5 Ways to Order Coffee in Italy

Coffee is such a predictable part of my everyday life, I hardly even thought it was worth writing about. I was wrong. I have come to realize that coffee is such an important part of my life and I have unwillingly taken it for granted!

I inherited the coffee habit from my father; there was always a pot percolating on the stove. He always drank it hot with milk and two sugars. For years I imitated his recipe but since living in Italy, I have become accustomed to black coffee – yes even espresso – pure, black, no sugar.

When I was modeling, I went to a casting and another model asked me, “What’s your drug of choice?” I replied “Coffee.” She just rolled her eyes. Needless to say, I wasn’t invited to her party that night.

Ok, back to the point; coffee. Italian coffee. Some say that Italian coffee culture is in jeopardy because of the international coffee chains opening. Have no fear, a study by R&M shows that 90% of the Italy coffee market is managed by independent cafes. Don’t forget, all those coffee chains were inspired by the small Italian cafe. The study also showed that 75% of the coffee consumed by Italians is drunk at home.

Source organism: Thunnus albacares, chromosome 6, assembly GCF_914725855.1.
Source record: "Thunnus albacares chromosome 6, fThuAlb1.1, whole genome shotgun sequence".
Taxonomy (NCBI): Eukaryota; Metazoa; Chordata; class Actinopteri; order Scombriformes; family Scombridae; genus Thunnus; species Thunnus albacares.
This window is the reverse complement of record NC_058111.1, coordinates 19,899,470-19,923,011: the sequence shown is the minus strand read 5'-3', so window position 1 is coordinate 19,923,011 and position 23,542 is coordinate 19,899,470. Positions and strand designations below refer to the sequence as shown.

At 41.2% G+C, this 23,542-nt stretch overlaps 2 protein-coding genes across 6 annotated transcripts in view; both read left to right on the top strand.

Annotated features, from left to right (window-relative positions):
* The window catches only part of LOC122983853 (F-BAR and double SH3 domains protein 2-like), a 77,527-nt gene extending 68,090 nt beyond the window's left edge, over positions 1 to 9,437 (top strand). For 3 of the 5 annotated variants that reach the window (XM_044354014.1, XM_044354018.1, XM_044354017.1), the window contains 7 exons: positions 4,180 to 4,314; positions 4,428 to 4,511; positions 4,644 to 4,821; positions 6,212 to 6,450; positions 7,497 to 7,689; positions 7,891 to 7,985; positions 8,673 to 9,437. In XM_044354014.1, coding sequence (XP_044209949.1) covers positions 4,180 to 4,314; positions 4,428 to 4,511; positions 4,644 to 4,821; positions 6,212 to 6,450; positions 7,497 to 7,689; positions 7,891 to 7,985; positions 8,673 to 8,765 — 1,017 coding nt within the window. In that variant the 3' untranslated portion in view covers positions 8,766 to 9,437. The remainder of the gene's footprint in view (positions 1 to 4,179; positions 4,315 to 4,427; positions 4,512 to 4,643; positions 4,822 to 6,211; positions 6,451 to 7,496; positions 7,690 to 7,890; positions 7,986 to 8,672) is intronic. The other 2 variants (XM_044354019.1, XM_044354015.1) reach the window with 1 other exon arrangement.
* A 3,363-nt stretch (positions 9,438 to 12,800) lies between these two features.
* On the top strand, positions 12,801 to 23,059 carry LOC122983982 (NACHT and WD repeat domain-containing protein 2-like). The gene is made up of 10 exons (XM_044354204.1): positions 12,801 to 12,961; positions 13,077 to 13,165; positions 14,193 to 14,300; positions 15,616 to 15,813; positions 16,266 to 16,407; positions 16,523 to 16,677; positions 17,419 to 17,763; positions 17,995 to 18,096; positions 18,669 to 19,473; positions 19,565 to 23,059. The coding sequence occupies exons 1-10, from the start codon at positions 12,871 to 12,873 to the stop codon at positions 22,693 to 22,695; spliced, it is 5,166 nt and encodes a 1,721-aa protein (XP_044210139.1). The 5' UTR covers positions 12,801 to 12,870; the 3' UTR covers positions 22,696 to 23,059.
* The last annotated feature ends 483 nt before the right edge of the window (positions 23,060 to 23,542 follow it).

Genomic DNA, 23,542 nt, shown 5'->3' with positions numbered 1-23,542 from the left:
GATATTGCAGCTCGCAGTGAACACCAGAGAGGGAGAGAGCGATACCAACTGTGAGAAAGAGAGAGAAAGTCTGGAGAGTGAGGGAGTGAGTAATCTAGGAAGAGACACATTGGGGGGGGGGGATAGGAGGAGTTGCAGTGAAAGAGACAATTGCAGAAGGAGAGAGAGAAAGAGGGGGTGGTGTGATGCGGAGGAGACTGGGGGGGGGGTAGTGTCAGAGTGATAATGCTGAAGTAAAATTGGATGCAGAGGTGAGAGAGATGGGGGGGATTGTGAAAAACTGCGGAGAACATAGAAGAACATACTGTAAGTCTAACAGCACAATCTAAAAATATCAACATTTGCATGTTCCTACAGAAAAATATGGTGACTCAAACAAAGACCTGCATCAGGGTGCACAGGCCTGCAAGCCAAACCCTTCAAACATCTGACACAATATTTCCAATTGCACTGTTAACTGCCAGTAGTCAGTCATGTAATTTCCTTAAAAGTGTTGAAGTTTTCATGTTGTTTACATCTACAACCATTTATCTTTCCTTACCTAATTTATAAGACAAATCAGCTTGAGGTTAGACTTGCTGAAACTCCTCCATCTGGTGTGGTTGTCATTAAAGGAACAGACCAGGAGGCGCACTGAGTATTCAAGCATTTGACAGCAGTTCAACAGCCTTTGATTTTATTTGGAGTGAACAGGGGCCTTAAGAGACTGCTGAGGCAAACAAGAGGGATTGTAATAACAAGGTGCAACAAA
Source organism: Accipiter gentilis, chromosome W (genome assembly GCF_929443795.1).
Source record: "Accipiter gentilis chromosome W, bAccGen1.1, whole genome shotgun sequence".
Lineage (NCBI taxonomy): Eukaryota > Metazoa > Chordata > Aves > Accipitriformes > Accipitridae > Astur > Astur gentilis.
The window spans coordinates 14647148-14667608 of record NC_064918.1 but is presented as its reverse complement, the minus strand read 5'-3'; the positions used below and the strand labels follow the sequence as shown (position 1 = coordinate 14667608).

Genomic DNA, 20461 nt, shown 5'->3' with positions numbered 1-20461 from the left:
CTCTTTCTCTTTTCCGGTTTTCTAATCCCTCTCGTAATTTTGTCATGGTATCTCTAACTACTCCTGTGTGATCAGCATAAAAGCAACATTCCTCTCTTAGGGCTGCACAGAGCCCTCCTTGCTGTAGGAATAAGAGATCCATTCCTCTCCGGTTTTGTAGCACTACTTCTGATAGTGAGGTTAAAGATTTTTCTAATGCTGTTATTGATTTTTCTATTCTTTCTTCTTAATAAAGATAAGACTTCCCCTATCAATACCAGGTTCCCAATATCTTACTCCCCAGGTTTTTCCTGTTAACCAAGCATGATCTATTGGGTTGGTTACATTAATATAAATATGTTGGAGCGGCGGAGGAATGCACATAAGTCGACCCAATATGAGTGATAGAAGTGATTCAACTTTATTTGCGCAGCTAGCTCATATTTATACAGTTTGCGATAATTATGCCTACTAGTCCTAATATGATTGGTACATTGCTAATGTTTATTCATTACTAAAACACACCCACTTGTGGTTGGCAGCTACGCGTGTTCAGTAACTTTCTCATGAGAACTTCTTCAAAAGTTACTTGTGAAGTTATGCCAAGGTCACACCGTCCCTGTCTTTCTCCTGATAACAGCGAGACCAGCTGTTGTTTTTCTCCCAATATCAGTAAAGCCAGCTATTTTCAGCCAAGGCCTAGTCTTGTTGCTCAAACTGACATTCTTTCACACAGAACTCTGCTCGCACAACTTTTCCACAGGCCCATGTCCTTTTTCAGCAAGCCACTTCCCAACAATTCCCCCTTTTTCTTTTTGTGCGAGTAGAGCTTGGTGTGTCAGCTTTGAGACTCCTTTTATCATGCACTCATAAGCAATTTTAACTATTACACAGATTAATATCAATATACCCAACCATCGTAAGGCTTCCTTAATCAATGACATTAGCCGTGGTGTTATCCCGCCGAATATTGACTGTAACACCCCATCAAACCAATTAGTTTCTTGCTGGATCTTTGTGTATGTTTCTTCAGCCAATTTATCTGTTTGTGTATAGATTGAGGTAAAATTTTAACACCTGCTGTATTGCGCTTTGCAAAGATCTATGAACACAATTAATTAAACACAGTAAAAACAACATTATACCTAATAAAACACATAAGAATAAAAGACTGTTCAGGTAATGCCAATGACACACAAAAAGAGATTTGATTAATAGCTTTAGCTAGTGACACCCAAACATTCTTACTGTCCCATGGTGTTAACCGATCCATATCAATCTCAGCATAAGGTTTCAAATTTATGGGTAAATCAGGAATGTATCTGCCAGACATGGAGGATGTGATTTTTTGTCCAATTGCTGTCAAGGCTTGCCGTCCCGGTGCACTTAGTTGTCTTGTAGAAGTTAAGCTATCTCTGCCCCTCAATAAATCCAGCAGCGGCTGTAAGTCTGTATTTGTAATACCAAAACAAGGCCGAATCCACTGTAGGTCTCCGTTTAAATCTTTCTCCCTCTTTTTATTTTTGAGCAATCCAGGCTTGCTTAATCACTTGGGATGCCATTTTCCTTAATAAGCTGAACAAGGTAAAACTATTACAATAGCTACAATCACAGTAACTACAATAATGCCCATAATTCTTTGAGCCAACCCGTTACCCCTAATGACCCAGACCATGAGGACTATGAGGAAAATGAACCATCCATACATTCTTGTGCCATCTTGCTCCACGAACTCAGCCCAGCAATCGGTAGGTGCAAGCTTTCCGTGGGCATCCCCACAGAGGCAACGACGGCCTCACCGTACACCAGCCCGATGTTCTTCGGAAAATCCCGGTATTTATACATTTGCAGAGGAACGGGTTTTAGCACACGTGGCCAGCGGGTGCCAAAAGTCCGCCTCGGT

I once saw a documentary that talked about how coffee was responsible for the industrial revolution. Sitting around drinking the hot caffeinated beverage turned into brainstorming sessions which then turned into new revolutionary ideas, machines and production processes. If you think about it, this still happens today.

In Milan, you will often hear people order “un cappuccio“. Cappuccio is the name for the brown hoods worn by monks. Cappuccino literally means “little hood”.

Coffee in America is not the same

Don’t get me wrong, coffee in America is really good, but imitation Italian coffee is not. Once, I was completely aghast when I went to a coffee chain in the U.S. with my niece. She ordered something called Frappuccino, which should be written Frappuccino®, as it is a commercial hybrid of coffee, caremel and whipped cream.